[i] Pedro P. Oleaa,*, Patricia Mateo-Tomás . 2009. The role of traditional farming practices in ecosystem conservation: The case of transhumance and vultures. Biological Conservation 142 (2009) 1844–1853

[ii] P. Manzano and J. Malo, 2006. Extreme long‐distance seed dispersal via sheep. Frontiers in Ecology and the Environment 4(5):244-248.

[iii] Fischer, S., Poschlod, P., & Beinlich, B. (1996). Experimental Studies on the Dispersal of Plants and Animals on Sheep in Calcareous Grasslands. Journal of Applied Ecology, 33(5), 1206-1222. doi:10.2307/2404699

[iv] Koocheki,  A. 1992. Herders care for their land. ILEIA Newsletter, 8(3): 3

[v] Nickel H 2017. Evolution im Naturschutz: Von der Weide zur Wiese und zurück? https://www.bfn.de/fileadmin/BfN/ina/Dokumente/Tagungsdoku/2017/02_Nickel_Wiese_oder_Weide.pdf

Community Protocols: “Giving livestock back its soul”

Workshop participants visit a flock of Red Maasai sheep and learn about the problems that their lady owner faces.

Recently I had the pleasure and privilege to participate in, and co-moderate, with my old friend Dr. Jacob Wanyama a workshop entitled “Making Access and Benefit-Sharing work for Africa’s Animal Genetic Resources”. It was organized by the African Union’s Interregional Bureau of Animal Resources (AU-IBAR) in Kenya and attended by about 40 participants drawn from three different groups:  National Coordinators for Animal Genetic Resources, National Focal Points for Access and Benefit-Sharing (ABS) and leaders of breeders’ organizations.

The purpose of the workshop was to develop a roadmap for establishing Biocultural Community Protocols for six African transboundary breeds, Red Maasai sheep, Dorper sheep, Muturu cattle, Azawak cattle, Kuri cattle, and the D’Man sheep.

An important part of the workshop was to inform about the rationale for Livestock Keepers’ Rights, a concept developed by civil society in the run up to the First International Conference on Animal Genetic Resources held in Interlaken in 2007, more than 10 years ago.

The second major aim was to learn how to develop Community Protocols, also known as Biocultural Protocols (BCPs). Community Protocols are a tool enshrined in the Nagoya Protocol on Access to Genetic Resources and the Fair and Equitable Sharing of Benefits Arising from their Utilization to ensure that benefits from genetic resources trickle down to the communities who have created and steward themThey are supposed to reflect and put on record the perceptions, traditional knowlede and preferences of the community in its own words. Therefore they are entirely different from the “breed descriptors” that AnGR experts are familiar with. To get this deviation from the “scientific” approach across is not that easy, but I was extremely gratified when a lady herder from Tchad expressed her takeaway as “Community protocols are about putting the soul back into livestock”. I think that was beautifully put!

The table below spells out some of the differences between a Community Protocol and a Breed Descriptor.

Difference between Community Protocol and Breed Descriptor

Breed Descriptor Community Protocol
What is documented ? A breed A biodiverse production system, including people/culture, livestock, environment
Focus is on Physical and production characteristics Traditional knowledge about breeding and biological diversity of feed/forage and medicinal plants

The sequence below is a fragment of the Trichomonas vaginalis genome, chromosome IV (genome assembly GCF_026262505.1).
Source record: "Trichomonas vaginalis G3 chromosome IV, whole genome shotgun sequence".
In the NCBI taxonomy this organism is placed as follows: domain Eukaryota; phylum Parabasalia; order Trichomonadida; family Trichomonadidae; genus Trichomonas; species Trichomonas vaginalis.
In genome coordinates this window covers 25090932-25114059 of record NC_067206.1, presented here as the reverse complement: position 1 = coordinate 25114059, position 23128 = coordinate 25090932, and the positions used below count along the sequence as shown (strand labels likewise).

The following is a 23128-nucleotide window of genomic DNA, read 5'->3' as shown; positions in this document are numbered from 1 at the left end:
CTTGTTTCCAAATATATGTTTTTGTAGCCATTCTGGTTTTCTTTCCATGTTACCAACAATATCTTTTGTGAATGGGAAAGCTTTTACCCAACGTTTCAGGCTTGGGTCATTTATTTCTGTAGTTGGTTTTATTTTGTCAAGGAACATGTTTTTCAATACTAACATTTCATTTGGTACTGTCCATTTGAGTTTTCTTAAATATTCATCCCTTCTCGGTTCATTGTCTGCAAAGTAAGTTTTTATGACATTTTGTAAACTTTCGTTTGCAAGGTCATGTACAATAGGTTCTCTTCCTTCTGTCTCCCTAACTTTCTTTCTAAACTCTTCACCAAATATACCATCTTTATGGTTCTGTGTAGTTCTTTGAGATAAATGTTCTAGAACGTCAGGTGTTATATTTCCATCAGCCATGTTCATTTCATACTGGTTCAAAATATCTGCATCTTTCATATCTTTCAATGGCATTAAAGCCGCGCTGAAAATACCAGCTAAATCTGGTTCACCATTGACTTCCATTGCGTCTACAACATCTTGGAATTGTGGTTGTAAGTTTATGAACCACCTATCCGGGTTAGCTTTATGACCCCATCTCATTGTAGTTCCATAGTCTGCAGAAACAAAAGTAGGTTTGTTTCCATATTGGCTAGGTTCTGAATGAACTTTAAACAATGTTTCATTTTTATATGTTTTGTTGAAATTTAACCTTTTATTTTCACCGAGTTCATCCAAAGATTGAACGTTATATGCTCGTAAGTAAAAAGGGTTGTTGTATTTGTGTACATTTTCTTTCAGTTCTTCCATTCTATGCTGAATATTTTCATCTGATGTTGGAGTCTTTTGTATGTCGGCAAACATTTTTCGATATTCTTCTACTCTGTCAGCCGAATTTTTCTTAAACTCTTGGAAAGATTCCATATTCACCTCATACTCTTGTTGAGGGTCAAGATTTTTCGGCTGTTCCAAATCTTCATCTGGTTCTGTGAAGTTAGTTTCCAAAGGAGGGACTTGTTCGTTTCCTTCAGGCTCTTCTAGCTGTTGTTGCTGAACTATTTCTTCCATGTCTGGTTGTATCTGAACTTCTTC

Type of documentation Measurements of body parts and production outputs, usually under controlled (research institute or government farm) conditions Perceptions about special characteristics of the breed, its value compared to other breeds, folklore, local stories
Who documents? Scientist/Geneticist Community, possibly facilitated by NGO
Purpose To obtain scientific description and record of a country’s animal genetic resources To claim community ownership over a breed and identify/put on record the pressures on a breed and the prerequisites for its conservation and continued sustainable use.
Relevance to Access and Benefit-Sharing none yes
Description of threats and opportunities no yes
Information about conservation needs no yes

Keeping livestock these days is a challenging task that requires passion in order to hang on to it instead of looking for an alternative livelihood. That was again beautifully illustrated on the last day of the workshop when we went on a fieldtrip to visit a Maasai lady keeping a flock of several hundred almost totally pure Red Maasai sheep. She shared her trials and tribulations with us. Her biggest problem was theft: sometimes gangs would drive up in SUVs and stuff as many sheep as they could into them. Another threat was from leopards who would sometimes go on a rampage among the flock. But throughout the dialogue with her what really shone through was her love and passion for her animals. Each of them had a name. Like all good pastoralists she knew exactly how each animal was related to any other in the flock. This was incomprehensible to some of the scientists who urged her to keep written records.

All in all, it is encouraging that AU-IBAR has adopted the BCP idea. So glad that Africa is taking the global lead in this! But Argentina is also gearing up, as you will see in an upcoming interview with Dra Maria Rosa Lanari who is the agrobiodiversity coordinator of INTA, Argentina’s agricultural research institute.

Animal genetic resources: the theme of the hour!

Raika community members taking the stage at a side-event during CBD COP 11

The outgoing chair of the Intergovernmental Technical Working Group on Animal Genetic Resources (ITWG_AnGR), Francois Pythoud from Switzerland started his speech with the remark that animal genetic resources really had hogged the limelight during the Convention on Biological Diversity held in Hyderabad, India, earlier this month. He was impressed by the number of side-events on the subject that had taken place, as well as an exhibition of India’s indigenous breeds at the side-lines of the event.

With Access and Benefit-Sharing being on the agenda here in Rome, things are heating up. African countries are promoting Biocultural Community protocols, but its still a new subject for many others. The above picture from the LIFE Network’s side-event in Hyderabad was graciously shared by Polish animal scientist Dr. Ela Martyniuk, and it symbolizes for me how far we have come in the last decade. At the beginning of the new millenium, livestock keepers were not even considered as stakeholders in the conservation of animal genetic resources, but now there is probably consensus that they are the key-actors!